My family and I are refugees in our own country. I’m just trying to be a good parent and love my kids, but the state that always has been my home no longer is a safe place for me and my family.
My family lived and worked overseas as missionaries, serving the least of these and trying to give our kids a bigger understanding of our world and its God-given diversity. It was while we were transitioning back to our home country in the summer of 2020 in the midst of a global pandemic that our middle child came out to us as transgender.
That’s not exactly accurate. Queer people often oversimplify their journeys with gender and sexuality in order to make it more palatable for straight, cisgender folks. The truth is that gender and sexuality are a rich, complex reality for everyone, not just queer people. My child’s journey involved more exploring and questioning before understanding their gender identity fully. Allowing people the space to explore and question without requiring them to fully understand and have an answer to every question is crucial for creating safer spaces for LGBTQ people in our communities and churches.
I was blessed to have gay and transgender friends in my life before my child came out to me. I had time to work through my feelings, understanding and theology and had generous guides along the way. This was a gift for my child who never had to doubt they were loved and cherished just as they are.
“I wondered if the people saying parents and doctors were rushing children into treatment had used our health care system recently.”
But it also was a gift for me. Growing up as a straight, white, cisgender male, I never was asked to think about things like my sexuality or gender. I fit all the boxes nicely and could just move through the world without having to think too hard about those things. My LGBTQ friends and eventually my trans child challenged me to think more deeply about these things and ask myself, “When did I come out as straight? How did I know that my gender matched what I was assigned at birth?” These questions have made my understanding of myself and my life so much richer.
Unfortunately, not everyone feels or thinks the same way about the gift of LGBTQ people to the world. Soon after my child began their gender journey, while we were in the midst of a desperate search for a place that could give them the support and expertise they needed on that journey, the Texas Legislature introduced a bill that would label me and my spouse “child abusers” for seeking gender-affirming care for our child.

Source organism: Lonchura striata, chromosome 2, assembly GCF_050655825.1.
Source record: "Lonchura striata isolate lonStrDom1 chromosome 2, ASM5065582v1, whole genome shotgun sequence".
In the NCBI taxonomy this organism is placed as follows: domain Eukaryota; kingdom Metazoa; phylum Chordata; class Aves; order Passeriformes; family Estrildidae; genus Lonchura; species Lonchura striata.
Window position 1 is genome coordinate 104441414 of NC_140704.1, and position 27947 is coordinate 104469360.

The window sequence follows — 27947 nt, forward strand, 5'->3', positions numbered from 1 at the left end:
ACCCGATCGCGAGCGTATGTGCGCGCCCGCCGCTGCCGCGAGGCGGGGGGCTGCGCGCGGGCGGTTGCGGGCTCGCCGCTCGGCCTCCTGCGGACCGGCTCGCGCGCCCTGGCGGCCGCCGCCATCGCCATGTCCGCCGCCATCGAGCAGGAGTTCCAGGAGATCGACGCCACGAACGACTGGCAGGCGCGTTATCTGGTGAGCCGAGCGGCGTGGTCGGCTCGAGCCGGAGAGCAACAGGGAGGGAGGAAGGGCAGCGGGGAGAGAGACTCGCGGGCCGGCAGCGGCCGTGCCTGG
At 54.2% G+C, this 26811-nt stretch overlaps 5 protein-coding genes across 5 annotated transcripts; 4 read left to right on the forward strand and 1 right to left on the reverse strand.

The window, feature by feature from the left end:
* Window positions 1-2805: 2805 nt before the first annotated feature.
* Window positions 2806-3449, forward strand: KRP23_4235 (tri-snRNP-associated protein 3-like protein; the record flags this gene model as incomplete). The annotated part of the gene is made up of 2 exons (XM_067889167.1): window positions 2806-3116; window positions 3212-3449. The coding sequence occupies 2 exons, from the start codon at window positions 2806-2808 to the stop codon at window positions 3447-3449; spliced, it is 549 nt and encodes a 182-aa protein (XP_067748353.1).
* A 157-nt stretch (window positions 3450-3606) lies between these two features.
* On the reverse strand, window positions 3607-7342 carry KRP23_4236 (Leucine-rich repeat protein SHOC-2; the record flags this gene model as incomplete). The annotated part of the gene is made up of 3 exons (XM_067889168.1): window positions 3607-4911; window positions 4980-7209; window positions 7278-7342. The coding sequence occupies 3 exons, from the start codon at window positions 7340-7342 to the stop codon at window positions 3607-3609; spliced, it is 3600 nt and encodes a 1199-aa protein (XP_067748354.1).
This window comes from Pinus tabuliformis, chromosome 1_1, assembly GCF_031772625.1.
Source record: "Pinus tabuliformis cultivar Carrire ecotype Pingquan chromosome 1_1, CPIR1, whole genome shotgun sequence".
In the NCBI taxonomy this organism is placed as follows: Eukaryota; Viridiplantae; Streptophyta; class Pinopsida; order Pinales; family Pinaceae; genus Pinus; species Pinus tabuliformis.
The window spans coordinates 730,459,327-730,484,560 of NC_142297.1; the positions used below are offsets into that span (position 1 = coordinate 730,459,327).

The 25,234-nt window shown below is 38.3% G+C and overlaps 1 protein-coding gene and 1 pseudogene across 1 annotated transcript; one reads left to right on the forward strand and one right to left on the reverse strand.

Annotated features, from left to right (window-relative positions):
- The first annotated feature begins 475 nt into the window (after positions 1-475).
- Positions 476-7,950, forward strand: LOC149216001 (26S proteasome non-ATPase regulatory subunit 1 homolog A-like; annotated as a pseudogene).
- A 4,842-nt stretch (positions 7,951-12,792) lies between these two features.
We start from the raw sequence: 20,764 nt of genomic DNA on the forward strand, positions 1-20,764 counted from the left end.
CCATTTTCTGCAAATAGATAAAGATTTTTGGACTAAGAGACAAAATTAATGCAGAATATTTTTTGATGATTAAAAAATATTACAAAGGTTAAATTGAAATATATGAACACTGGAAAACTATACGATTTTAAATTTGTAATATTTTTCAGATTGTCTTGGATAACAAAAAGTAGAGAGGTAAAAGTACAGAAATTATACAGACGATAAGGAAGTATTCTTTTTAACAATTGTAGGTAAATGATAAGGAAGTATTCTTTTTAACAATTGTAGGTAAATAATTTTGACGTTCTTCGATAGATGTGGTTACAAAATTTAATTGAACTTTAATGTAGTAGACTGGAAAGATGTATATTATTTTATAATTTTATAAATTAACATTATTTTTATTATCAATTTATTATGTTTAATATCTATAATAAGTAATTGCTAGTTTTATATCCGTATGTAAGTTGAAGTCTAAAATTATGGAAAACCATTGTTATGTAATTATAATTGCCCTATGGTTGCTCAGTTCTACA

As someone with so much privilege, it was a bizarre experience to have legislation targeting me. It also was a strange feeling to hear so much misinformation being spread about the exact thing we were going through with our child. It was clear what was happening was not about understanding families like mine or listening to the professionals and experts who have been working with transgender youth for decades. I wondered if the people saying parents and doctors were rushing children into treatment had used our health care system recently. Lies that were easy to disprove continued to be shared and spread, stoking fear and hatred.
I felt a sense of obligation as someone with so much privilege and a lot of supportive community to do more. I started a parent support group for parents of LGBTQ kids, and the email list for that group grew quickly. I worked with our local pride network to have more activities for LGBTQ youth. I also spoke to the media to help make our community more visible and hopefully help others know they were not alone.
Not everyone appreciated or understood our family. People within our faith community questioned our choices, and we eventually made the painful decision to leave a church that had been a home for 14 years and where our children grew up.